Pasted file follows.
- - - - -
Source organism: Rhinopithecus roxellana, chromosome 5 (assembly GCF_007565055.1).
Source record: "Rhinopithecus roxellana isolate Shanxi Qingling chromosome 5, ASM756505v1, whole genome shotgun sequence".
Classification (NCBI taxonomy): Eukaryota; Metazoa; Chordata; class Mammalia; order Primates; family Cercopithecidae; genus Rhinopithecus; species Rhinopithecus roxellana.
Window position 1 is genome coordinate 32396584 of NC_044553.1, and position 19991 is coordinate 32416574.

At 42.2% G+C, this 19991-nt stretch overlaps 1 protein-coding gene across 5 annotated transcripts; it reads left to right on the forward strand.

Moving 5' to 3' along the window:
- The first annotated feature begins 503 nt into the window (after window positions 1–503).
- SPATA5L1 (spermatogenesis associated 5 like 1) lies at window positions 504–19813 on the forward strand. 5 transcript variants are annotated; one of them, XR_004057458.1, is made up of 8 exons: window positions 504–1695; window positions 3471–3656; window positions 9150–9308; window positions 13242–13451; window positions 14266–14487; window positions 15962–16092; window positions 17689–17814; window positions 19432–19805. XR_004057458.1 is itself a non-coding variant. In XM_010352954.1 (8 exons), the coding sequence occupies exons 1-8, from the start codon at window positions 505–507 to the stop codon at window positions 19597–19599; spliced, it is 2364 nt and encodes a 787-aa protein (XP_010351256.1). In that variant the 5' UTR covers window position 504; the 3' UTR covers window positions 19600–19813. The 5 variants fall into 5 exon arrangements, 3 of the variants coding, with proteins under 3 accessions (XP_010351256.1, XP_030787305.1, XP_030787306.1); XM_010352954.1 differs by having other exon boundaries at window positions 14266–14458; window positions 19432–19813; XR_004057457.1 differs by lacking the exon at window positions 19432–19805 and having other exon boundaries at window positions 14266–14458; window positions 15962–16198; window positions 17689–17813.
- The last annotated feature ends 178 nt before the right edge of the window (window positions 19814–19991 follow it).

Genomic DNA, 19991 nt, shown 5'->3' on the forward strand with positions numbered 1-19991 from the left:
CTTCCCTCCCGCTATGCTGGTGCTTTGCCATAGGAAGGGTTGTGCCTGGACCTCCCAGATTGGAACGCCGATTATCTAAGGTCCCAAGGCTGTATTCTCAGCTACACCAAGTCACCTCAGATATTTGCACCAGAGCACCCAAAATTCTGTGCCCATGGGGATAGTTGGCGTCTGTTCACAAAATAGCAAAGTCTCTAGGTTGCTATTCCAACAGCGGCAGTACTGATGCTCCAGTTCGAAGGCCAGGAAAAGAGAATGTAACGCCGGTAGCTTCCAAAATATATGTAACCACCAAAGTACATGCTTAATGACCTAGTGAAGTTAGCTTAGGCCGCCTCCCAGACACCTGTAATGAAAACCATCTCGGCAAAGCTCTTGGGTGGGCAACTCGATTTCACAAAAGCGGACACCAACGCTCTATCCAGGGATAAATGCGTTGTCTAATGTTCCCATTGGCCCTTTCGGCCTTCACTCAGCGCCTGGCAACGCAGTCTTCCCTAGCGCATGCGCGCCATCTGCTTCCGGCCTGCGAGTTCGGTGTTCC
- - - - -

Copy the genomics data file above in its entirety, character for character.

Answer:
Source organism: Rhinopithecus roxellana, chromosome 5 (assembly GCF_007565055.1).
Source record: "Rhinopithecus roxellana isolate Shanxi Qingling chromosome 5, ASM756505v1, whole genome shotgun sequence".
Classification (NCBI taxonomy): Eukaryota; Metazoa; Chordata; class Mammalia; order Primates; family Cercopithecidae; genus Rhinopithecus; species Rhinopithecus roxellana.
Window position 1 is genome coordinate 32396584 of NC_044553.1, and position 19991 is coordinate 32416574.

At 42.2% G+C, this 19991-nt stretch overlaps 1 protein-coding gene across 5 annotated transcripts; it reads left to right on the forward strand.

Moving 5' to 3' along the window:
- The first annotated feature begins 503 nt into the window (after window positions 1–503).
- SPATA5L1 (spermatogenesis associated 5 like 1) lies at window positions 504–19813 on the forward strand. 5 transcript variants are annotated; one of them, XR_004057458.1, is made up of 8 exons: window positions 504–1695; window positions 3471–3656; window positions 9150–9308; window positions 13242–13451; window positions 14266–14487; window positions 15962–16092; window positions 17689–17814; window positions 19432–19805. XR_004057458.1 is itself a non-coding variant. In XM_010352954.1 (8 exons), the coding sequence occupies exons 1-8, from the start codon at window positions 505–507 to the stop codon at window positions 19597–19599; spliced, it is 2364 nt and encodes a 787-aa protein (XP_010351256.1). In that variant the 5' UTR covers window position 504; the 3' UTR covers window positions 19600–19813. The 5 variants fall into 5 exon arrangements, 3 of the variants coding, with proteins under 3 accessions (XP_010351256.1, XP_030787305.1, XP_030787306.1); XM_010352954.1 differs by having other exon boundaries at window positions 14266–14458; window positions 19432–19813; XR_004057457.1 differs by lacking the exon at window positions 19432–19805 and having other exon boundaries at window positions 14266–14458; window positions 15962–16198; window positions 17689–17813.
- The last annotated feature ends 178 nt before the right edge of the window (window positions 19814–19991 follow it).

Genomic DNA, 19991 nt, shown 5'->3' on the forward strand with positions numbered 1-19991 from the left:
CTTCCCTCCCGCTATGCTGGTGCTTTGCCATAGGAAGGGTTGTGCCTGGACCTCCCAGATTGGAACGCCGATTATCTAAGGTCCCAAGGCTGTATTCTCAGCTACACCAAGTCACCTCAGATATTTGCACCAGAGCACCCAAAATTCTGTGCCCATGGGGATAGTTGGCGTCTGTTCACAAAATAGCAAAGTCTCTAGGTTGCTATTCCAACAGCGGCAGTACTGATGCTCCAGTTCGAAGGCCAGGAAAAGAGAATGTAACGCCGGTAGCTTCCAAAATATATGTAACCACCAAAGTACATGCTTAATGACCTAGTGAAGTTAGCTTAGGCCGCCTCCCAGACACCTGTAATGAAAACCATCTCGGCAAAGCTCTTGGGTGGGCAACTCGATTTCACAAAAGCGGACACCAACGCTCTATCCAGGGATAAATGCGTTGTCTAATGTTCCCATTGGCCCTTTCGGCCTTCACTCAGCGCCTGGCAACGCAGTCTTCCCTAGCGCATGCGCGCCATCTGCTTCCGGCCTGCGAGTTCGGTGTTCC